Somebody apparently didn’t get the memo.
The San Luis Obispo City Council will hold a new public hearing in response to an “administrative error,” a failure to properly notify neighbors living close to a proposed nightclub that SLO Brewing Co. wants to open near the airport.
The City Council approved a permit and zoning amendment for the venue in a 4-1 vote on April 19. The vote approved a use permit for live entertainment at the nightclub, which would be called The Rock, at SLO Brew’s new brewery and taproom at 855 Aerovista Place.
However, the city failed to notify nearby residents of the April 19 ahead of time. By law, the city is required to notify residents within a minimum of 300 feet of the project boundaries.
Digital Access for only $0.99
For the most comprehensive local coverage, subscribe today.
“No notification went out for this project at all due to an unfortunate miscommunication between staff members,” a city staff report said. The report noted that the April 19 hearing was well-publicized through two front page articles in The Tribune and the hearing was well attended.
The city has issued 700 postcards to nearby residents notifying them that a new public hearing process has been scheduled for Tuesday’s council meeting.
“The city wanted to re-hear the item with full notification,” said Michael Codron, the city’s community development director.
City staff has confirmed that the notification error was an isolated circumstance and the issue that resulted in the error has been corrected.
San Luis Obispo staff report for the city council meeting on Tuesday
SLO Brew’s new production facility, which is now under construction to expand the company’s brewing and bottling capacity, was approved last year. The project near Broad Street (Highway 227) in southeastern San Luis Obispo will include a beer garden and a taproom that will serve casual pub food; no hard alcohol will be served, and the facility will close by 11 p.m.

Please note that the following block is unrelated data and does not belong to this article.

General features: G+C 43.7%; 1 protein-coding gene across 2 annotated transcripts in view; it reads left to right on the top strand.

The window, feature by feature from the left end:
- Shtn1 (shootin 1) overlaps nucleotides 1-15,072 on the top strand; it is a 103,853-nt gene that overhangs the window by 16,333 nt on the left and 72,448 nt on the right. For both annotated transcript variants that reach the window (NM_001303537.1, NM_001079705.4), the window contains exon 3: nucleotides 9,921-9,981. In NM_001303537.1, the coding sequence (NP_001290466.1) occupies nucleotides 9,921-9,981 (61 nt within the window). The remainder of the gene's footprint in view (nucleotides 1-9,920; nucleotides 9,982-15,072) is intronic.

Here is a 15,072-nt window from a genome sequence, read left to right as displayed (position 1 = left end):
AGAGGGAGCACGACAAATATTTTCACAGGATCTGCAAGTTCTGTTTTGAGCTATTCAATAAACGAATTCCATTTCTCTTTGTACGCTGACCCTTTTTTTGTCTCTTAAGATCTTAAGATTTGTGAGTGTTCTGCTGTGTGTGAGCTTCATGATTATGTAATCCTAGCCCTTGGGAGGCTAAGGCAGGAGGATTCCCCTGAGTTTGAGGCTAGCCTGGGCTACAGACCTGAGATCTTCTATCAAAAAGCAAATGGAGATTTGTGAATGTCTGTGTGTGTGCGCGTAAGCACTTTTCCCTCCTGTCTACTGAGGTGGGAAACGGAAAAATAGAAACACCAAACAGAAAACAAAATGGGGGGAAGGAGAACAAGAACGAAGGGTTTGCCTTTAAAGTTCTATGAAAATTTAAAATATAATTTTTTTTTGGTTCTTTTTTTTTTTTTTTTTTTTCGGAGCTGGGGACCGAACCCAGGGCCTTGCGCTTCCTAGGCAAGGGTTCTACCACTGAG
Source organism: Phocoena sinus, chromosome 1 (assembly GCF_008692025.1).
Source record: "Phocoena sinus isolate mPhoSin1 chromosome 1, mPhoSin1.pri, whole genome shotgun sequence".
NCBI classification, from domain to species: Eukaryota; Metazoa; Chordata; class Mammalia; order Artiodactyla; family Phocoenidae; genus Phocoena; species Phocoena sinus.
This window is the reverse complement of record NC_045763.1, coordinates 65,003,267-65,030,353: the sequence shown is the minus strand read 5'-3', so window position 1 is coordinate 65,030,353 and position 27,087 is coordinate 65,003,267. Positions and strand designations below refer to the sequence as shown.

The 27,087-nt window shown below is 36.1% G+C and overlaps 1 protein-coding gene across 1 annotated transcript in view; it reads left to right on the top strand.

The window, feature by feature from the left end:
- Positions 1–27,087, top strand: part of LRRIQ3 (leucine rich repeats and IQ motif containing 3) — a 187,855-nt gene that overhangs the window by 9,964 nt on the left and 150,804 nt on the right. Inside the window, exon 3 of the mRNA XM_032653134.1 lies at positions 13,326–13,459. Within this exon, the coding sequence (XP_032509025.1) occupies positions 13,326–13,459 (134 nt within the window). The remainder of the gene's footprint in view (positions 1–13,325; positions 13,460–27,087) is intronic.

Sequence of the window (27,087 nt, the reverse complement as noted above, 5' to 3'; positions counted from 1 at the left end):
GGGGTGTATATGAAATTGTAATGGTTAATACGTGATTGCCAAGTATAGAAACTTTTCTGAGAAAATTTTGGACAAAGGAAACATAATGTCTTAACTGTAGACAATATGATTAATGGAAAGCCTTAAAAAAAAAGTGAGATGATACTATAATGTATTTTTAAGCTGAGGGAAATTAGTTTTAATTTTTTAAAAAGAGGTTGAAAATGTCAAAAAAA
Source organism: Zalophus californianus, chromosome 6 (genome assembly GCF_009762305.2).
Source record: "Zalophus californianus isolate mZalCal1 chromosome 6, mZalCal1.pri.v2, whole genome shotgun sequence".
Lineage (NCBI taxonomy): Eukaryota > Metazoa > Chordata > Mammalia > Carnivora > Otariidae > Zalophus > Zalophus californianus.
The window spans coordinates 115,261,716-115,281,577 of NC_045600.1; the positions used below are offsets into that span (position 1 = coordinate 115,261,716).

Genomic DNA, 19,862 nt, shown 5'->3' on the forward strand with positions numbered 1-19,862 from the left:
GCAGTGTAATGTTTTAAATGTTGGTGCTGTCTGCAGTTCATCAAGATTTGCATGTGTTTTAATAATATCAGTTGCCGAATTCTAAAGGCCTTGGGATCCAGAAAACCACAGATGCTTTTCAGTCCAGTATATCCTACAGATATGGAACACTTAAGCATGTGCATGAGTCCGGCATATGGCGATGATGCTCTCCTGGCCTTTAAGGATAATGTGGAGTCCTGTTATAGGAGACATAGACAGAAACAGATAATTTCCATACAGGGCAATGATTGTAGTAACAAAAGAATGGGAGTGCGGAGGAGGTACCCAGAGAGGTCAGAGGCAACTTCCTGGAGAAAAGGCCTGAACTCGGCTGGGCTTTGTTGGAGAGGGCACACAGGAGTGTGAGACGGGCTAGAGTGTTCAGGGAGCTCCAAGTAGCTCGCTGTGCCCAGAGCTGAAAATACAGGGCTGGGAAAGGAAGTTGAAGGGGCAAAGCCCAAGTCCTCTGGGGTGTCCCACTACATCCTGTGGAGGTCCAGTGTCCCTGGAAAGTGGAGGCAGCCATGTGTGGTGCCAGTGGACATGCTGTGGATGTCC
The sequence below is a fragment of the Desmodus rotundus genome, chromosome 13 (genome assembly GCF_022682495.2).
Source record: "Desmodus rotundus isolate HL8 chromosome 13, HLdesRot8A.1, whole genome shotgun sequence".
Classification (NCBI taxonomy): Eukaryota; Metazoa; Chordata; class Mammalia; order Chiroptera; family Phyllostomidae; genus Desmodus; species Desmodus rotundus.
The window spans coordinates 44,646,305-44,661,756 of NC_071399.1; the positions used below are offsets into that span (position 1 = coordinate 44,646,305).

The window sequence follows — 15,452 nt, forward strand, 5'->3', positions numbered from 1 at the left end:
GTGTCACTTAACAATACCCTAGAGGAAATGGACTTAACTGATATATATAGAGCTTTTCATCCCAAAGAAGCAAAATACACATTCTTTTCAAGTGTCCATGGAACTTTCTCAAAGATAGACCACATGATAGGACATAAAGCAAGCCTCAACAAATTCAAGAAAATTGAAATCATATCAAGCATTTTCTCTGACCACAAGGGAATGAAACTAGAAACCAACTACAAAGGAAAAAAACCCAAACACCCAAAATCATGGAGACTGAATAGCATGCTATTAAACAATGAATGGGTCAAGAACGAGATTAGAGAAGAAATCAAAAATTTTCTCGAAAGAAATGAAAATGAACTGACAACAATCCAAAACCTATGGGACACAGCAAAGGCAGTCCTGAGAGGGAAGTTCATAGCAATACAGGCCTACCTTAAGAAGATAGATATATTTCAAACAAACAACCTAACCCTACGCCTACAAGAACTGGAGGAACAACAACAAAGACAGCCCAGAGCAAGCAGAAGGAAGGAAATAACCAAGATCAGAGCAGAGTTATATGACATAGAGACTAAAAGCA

SLO Brew co-owners Hamish Marshall and Rodney Cegelski applied for permits to include a beer garden and taproom that would serve casual pub food, beer and wine. The venue would host concerts, weddings and other events with a maximum of 600 people.
The brewery’s downtown nightclub and restaurant closed its longtime Garden Street location in December and is moving around the corner to 736 Higuera St.
The Rock’s “nightclub” use plan has created concern for some of the neighbors who live across Broad Street from the Aerovista Business Park. They say that the noise and traffic associated with the venue would be a nuisance.
The council’s April 19 approval included conditions that concerts must be held indoors and the outdoor patio must only play ambient music.
Shows inside wouldn’t be held until 7:30 p.m. on Fridays with venue doors closed during events. Events may be held from 10 a.m. to 11 p.m. on Saturdays and Sundays. Any ambient music in an outdoor courtyard would have to be turned off at 9 p.m.
The city sent notices to all residential properties bounded by Tank Farm Road, the railroad tracks, the southern city limit line, and Broad Street.
The city’s staff has determined that the notification error “was an isolated circumstance and the issue that resulted in the error has been corrected,” according to the staff report.